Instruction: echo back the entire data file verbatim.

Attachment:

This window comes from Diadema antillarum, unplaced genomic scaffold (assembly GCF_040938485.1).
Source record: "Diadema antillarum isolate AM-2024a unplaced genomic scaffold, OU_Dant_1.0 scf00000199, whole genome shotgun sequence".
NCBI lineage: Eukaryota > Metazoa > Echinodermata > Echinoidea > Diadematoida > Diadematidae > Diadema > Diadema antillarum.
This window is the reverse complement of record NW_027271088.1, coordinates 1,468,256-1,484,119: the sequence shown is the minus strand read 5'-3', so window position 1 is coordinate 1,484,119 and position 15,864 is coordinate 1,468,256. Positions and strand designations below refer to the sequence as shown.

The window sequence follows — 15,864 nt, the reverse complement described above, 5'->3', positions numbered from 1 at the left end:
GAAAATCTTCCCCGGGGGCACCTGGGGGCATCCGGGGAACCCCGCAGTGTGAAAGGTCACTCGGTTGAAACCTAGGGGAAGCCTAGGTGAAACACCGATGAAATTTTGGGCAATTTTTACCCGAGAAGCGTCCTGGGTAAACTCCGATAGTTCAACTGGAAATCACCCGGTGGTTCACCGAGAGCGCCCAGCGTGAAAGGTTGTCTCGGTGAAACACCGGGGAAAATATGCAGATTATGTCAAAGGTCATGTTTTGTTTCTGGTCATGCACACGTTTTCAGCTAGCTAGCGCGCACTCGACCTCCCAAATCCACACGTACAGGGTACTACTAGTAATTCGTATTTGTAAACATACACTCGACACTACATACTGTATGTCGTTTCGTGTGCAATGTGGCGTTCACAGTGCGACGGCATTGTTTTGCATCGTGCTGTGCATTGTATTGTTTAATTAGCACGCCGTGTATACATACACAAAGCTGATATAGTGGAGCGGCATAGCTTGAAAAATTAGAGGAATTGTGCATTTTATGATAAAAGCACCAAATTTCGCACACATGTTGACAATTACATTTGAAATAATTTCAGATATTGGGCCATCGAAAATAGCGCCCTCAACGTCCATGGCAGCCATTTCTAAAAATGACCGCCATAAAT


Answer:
This window comes from Diadema antillarum, unplaced genomic scaffold (assembly GCF_040938485.1).
Source record: "Diadema antillarum isolate AM-2024a unplaced genomic scaffold, OU_Dant_1.0 scf00000199, whole genome shotgun sequence".
NCBI lineage: Eukaryota > Metazoa > Echinodermata > Echinoidea > Diadematoida > Diadematidae > Diadema > Diadema antillarum.
This window is the reverse complement of record NW_027271088.1, coordinates 1,468,256-1,484,119: the sequence shown is the minus strand read 5'-3', so window position 1 is coordinate 1,484,119 and position 15,864 is coordinate 1,468,256. Positions and strand designations below refer to the sequence as shown.

The window sequence follows — 15,864 nt, the reverse complement described above, 5'->3', positions numbered from 1 at the left end:
GAAAATCTTCCCCGGGGGCACCTGGGGGCATCCGGGGAACCCCGCAGTGTGAAAGGTCACTCGGTTGAAACCTAGGGGAAGCCTAGGTGAAACACCGATGAAATTTTGGGCAATTTTTACCCGAGAAGCGTCCTGGGTAAACTCCGATAGTTCAACTGGAAATCACCCGGTGGTTCACCGAGAGCGCCCAGCGTGAAAGGTTGTCTCGGTGAAACACCGGGGAAAATATGCAGATTATGTCAAAGGTCATGTTTTGTTTCTGGTCATGCACACGTTTTCAGCTAGCTAGCGCGCACTCGACCTCCCAAATCCACACGTACAGGGTACTACTAGTAATTCGTATTTGTAAACATACACTCGACACTACATACTGTATGTCGTTTCGTGTGCAATGTGGCGTTCACAGTGCGACGGCATTGTTTTGCATCGTGCTGTGCATTGTATTGTTTAATTAGCACGCCGTGTATACATACACAAAGCTGATATAGTGGAGCGGCATAGCTTGAAAAATTAGAGGAATTGTGCATTTTATGATAAAAGCACCAAATTTCGCACACATGTTGACAATTACATTTGAAATAATTTCAGATATTGGGCCATCGAAAATAGCGCCCTCAACGTCCATGGCAGCCATTTCTAAAAATGACCGCCATAAAT